Station Rotation Model in Action (Video)

In a previous blog post titled “Create Small Learning Communities with the Station Rotation Model,” I described many of the reasons I use the Station Rotation Model in my secondary classroom. I highlighted the benefits of working directly with small groups of students, using technology and station design to differentiate instruction, and maximizing the limited technology available in our low-tech classroom.

I’ve had several teachers request concrete examples of the types of stations I design for my high school English class. The two videos below provide a window into my classroom and give teachers some insight into my thought process and how I design of the various stations.

In the videos above, I talk about how I am using StudySync, which is a cross-curricular, core literacy program with hundreds of digital texts, dynamic videos and multimedia lessons. I use StudySync to extend learning online, differentiate my instruction for various skill levels, encourage active reading in the digital space, teach the Common Core Standards, and engage students in a range of activities to develop their reading and writing skills. StudySync has a huge digital library of media and texts ranging from historic speeches to poetry to excerpts from novels.

Before using StudySync, I was limited to the texts available on my campus in our school library. Now, I can choose from hundreds of texts and assign different texts to students at different reading levels. The lessons built around the texts are dynamic and develop vocabulary, reading, and writing skills. I often use tools like StudySync,, and flipped videos to create my online stations for my Station Rotation lessons.

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15 Responses to Station Rotation Model in Action (Video)

  1. Pingback: Stations | Pearltrees

  2. Love the idea of children “owning” an idea after not only researching it, but also presenting it to their peers. We’ve found this to be particularly strong in math as well. Thanks and keep up the great work!

  3. Jennifer Ozkan says:

    This is great! I love stations! I have a few questions: Do students stay at a station for the whole class? Or do they rotate during class time? How do you handle the transitions? Do you have a signal to get them to move? If some students aren’t done with the work at a certain station do they return later or move on anyway? Sorry for all the questions! I really want to do this in my class and would love some insider tips!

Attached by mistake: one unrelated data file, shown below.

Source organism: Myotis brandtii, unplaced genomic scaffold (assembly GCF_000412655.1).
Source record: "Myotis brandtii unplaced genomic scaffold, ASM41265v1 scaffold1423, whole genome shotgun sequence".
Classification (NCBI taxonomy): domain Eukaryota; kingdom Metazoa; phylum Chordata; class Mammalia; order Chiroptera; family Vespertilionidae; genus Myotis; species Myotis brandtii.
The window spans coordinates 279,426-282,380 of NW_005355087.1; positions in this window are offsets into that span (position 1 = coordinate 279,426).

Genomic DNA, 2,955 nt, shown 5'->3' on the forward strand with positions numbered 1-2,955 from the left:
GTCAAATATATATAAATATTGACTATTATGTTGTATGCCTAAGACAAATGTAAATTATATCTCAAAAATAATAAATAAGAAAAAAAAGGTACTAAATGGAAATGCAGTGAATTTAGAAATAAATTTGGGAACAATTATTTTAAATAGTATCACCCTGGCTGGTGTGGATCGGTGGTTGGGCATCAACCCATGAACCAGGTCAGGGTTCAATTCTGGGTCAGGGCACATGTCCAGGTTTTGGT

• Hi Jennifer,

      I’ve written several blogs about Station Rotation Model. I have done many variations on the traditional model. I often have students rotate between 3-4 stations in a 90 minute period, but I’ve also explored a free-flow approach to Station Rotation. Here is a blog I wrote about that –>

      I do use a visual/auditory cue for rotations. I project a timer onto the board, so students know when to rotate.

      If students aren’t done with work and we are physically rotating, then they take it to the next station and use any extra time in that station to continue working on the previous station’s work.

      Here are some blogs that might be interesting:
      One Stop Differentiated Stations
      Inspiration Stations


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  7. Neena Grosvenor says:

    Hi Caitlin,
    I have followed your work from my days using Collaborize. Thank you for these practical videos. As a staff developer for my district I intend to show these videos in my upcoming trainings as they provide a great visual and step by step guide for teachers, especially those teachers that have reservations about trying blended learning in the secondary classroom. Thank you for your continued contributions to make us better in our practice.

  8. Paige Junge says:

    You mentioned horizontal versus linear agendas; and that’s where I’m stuck. A lot of what we do is dependent on the previous activity on the agenda.
    What advice do you have to begin building horizontal agendas that still allow for a linear creation process? (Leaving aside, of course the idea that creation is really recursive in nature!)
    For example, students won’t really be able to create their paragraph outlines without a thesis, and they can’t do a thesis without creating a topic, etc…

    Thank you so much for all of this wonderful information!

    • Hi Paige,

      The key for me is to think about station rotations as a series of lessons (like a layer cake). The stations in a single station rotation lesson do not build on each other, but the stations on day 1 will lead into stations on day 2. Does that make sense?

      When I teach writing, I have a Tucker Time station on day 1 where we cover thesis statements in my teacher-led station (and there are other stations — discussion station, read & annotate station, flipped vocabulary video station). Then the next class we might cover hook strategies or outlines in my Tucker Time station. So, that one station builds on itself over consecutive days.

      I hope that helps!


  9. Kammy Meyers says:

    Love your station rotation model! Where do you get the blasts that you mention in the video?

  10. Amanda Walker says:

    You mentioned in the video about a ‘blast’ as a small article or
    piece you want the students to read. Are these from a particular place/website or do you just search what you want and use it?

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